After seeing a big boom within the village in terms of occupancy, a business district for the convenience of local residents was of importance, and soon plans for the erection of a commercial building of harmonious styling at the Munsey Park Shopping Center were underway. The commercial building would not only have space for nine stores on North Hempstead Turnpike, but also a fine community meeting room to be furnished by W. & J. Sloane. It was opened officially June 1, 1931, shortly after the election of Marion Rodgers, the village’s second mayor.

A most significant event occurred May 29, 1932, with the formal opening of a new 18-hole, 6,600-yard, par 71 Munsey Park Golf Club with accommodations for 400 members. The course layout occupied the museum’s property from Port Washington Boulevard to Remington Road; and from North Hempstead Turnpike to the Flower Hill line, with the exception of development abutting Park Avenue.

Frank Munsey

In 1935, Fred W. Wulfing was elected as Munsey Park’s fourth mayor after Harold B. Callis’ term as mayor was over. Wulfing and his administration had effects on the village that is still felt today, such as the proposal to dead-end all through streets, except Park Avenue for east-west traffic, and Manhasset Woods Road for north-south traffic. However, by the end of 1936 the museum, the village’s largest taxpayer, was still operating the Munsey Park Golf Club at a continuing deficit.

A year later, the Munsey Park Golf Club closed forever and Wulfing announced at a Munsey Park Association meeting that the second nine holes, the portion south of Park Avenue, would be developed in the spring. Wulfing also revealed the happy news that three acres had been set aside for a park and playground by the museum. It was not actually developed until 1940, when W.P.A. workers did groundwork and added a water main to the pond. Concrete benches, which had been in use at the 1939 World’s Fair at the House of Jewels exhibit, were donated to the park by a resident, Mr. K.I. Van Cott. Today, Copley Park remains as one of the loveliest and most natural areas within the village.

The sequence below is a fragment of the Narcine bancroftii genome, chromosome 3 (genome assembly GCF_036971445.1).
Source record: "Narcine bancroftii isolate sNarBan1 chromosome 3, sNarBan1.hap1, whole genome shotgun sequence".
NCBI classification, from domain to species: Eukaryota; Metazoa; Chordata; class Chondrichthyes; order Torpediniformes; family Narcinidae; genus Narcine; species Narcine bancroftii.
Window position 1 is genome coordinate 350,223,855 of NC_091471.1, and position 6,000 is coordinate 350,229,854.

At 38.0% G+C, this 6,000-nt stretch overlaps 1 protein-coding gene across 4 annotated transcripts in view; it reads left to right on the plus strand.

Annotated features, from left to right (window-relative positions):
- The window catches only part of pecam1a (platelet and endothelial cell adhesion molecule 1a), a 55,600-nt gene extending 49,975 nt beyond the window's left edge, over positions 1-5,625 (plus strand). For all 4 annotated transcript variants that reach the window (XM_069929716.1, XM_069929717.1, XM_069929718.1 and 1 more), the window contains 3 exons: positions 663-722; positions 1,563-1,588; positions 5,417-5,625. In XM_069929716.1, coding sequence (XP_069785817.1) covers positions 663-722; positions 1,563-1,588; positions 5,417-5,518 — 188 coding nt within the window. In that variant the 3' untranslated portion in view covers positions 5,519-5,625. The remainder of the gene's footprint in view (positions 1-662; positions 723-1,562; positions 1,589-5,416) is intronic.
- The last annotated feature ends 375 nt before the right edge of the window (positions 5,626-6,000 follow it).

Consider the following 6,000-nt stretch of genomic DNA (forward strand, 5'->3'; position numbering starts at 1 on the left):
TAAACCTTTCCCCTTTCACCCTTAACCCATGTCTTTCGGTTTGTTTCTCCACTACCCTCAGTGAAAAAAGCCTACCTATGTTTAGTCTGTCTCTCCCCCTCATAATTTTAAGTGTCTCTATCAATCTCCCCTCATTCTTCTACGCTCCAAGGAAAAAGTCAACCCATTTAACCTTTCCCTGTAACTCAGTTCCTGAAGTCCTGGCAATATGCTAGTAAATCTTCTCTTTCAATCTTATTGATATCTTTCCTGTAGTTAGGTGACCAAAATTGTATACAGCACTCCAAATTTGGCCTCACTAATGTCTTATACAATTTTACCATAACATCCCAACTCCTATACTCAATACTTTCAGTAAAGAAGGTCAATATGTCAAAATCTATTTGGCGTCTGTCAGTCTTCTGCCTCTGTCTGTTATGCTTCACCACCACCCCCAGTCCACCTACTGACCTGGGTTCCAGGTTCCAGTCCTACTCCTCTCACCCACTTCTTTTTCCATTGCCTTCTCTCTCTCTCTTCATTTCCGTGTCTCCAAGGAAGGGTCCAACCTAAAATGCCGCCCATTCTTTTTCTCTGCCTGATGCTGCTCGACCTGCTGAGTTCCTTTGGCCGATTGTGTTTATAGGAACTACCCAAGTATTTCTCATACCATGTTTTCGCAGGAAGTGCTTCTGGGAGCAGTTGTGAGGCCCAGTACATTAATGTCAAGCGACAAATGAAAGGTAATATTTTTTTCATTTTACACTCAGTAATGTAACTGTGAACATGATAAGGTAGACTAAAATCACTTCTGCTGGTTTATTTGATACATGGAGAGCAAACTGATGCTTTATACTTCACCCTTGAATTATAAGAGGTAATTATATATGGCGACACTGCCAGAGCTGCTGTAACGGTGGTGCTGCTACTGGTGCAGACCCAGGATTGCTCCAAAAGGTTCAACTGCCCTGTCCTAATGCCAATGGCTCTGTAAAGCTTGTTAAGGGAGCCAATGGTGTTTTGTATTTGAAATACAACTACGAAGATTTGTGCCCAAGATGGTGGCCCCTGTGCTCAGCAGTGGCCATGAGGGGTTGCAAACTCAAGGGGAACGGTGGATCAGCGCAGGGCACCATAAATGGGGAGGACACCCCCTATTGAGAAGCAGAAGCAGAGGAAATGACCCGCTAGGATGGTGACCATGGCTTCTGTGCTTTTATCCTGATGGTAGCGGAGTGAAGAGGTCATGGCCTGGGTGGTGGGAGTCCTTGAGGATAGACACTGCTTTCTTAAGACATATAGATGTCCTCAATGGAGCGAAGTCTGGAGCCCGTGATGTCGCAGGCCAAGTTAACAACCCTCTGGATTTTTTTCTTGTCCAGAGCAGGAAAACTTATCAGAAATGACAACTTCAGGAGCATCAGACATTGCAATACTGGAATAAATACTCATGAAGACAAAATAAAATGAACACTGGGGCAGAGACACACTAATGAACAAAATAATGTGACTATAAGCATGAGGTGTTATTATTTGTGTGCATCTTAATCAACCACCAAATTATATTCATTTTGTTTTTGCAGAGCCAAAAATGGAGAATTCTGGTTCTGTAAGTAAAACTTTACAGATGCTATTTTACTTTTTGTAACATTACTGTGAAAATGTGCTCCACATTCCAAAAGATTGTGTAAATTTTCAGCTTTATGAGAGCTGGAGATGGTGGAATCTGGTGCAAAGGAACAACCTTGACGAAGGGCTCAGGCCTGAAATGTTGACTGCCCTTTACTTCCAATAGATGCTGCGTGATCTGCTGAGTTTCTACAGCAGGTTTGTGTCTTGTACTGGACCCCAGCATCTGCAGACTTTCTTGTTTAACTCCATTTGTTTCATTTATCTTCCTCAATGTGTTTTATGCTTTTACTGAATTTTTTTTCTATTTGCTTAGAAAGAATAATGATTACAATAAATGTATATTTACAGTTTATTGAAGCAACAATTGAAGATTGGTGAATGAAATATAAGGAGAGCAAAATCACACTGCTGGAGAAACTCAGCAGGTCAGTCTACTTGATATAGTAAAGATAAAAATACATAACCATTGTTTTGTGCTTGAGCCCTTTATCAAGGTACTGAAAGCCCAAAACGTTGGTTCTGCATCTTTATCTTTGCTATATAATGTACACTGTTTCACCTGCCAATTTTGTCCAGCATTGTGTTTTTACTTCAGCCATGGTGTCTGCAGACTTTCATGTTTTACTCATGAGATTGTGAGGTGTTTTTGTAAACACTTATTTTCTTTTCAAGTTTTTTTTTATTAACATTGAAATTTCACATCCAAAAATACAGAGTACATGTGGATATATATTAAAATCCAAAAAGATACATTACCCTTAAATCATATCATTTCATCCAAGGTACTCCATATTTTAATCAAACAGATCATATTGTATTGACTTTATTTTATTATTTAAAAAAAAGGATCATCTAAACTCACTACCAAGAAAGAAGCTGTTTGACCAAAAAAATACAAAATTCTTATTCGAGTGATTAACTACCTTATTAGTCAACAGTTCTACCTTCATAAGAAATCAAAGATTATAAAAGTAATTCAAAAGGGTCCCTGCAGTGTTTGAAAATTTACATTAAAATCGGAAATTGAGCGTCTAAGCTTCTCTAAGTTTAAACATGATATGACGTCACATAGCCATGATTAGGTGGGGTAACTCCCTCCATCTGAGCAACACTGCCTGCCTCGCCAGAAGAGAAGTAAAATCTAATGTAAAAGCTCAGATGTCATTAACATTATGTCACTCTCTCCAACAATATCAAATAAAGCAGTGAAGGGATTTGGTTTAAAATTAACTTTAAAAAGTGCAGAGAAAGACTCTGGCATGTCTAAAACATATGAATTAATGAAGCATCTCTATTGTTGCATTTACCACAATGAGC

By 1938, the long-proposed grade school construction could no longer be deferred, and was approved by a 2-1 vote in August, 1938. The project almost came to a screeching halt when the Manhasset School Board not only refused to acknowledge any authority of the Village of Munsey Park, but also made a strong worded written protest. The matter between the board and the village was settled with a commonsense avoidance of litigation and an adjustment of fees. The Munsey Park School cornerstone was placed on April 30, 1937, and opened that September to accept some 200 children from Munsey Park, Flower Hill, South Strathmore and Strathmore-Vanderbilt.

In March of 1941 Mayor Wulfing was succeeded by H. Earle Dow. The village took time out to observe, not without concern, William Levitt’s plans for a “Fifth Avenue Shopping Center” on Northern Boulevard, which ultimately ushered in the “Miracle Mile” concept for commercial districts.

In March of 1945, when Mayor Dow announced he would not be a candidate for a third term, C.C. Kohlheyer was pressed to accept the position as mayor. Three years later, Kohlheyer’s tendered resignation had to be accepted due to his extended absence overseas. From among the trustees, G. Schuyler Tarbell was elected to complete the unexpired term as mayor. In a surprising, and the only contested, mayoral election in village history, Coleman R. Sample, president of the Munsey Park Association, was chosen as the village’s eighth mayor in a write-in vote.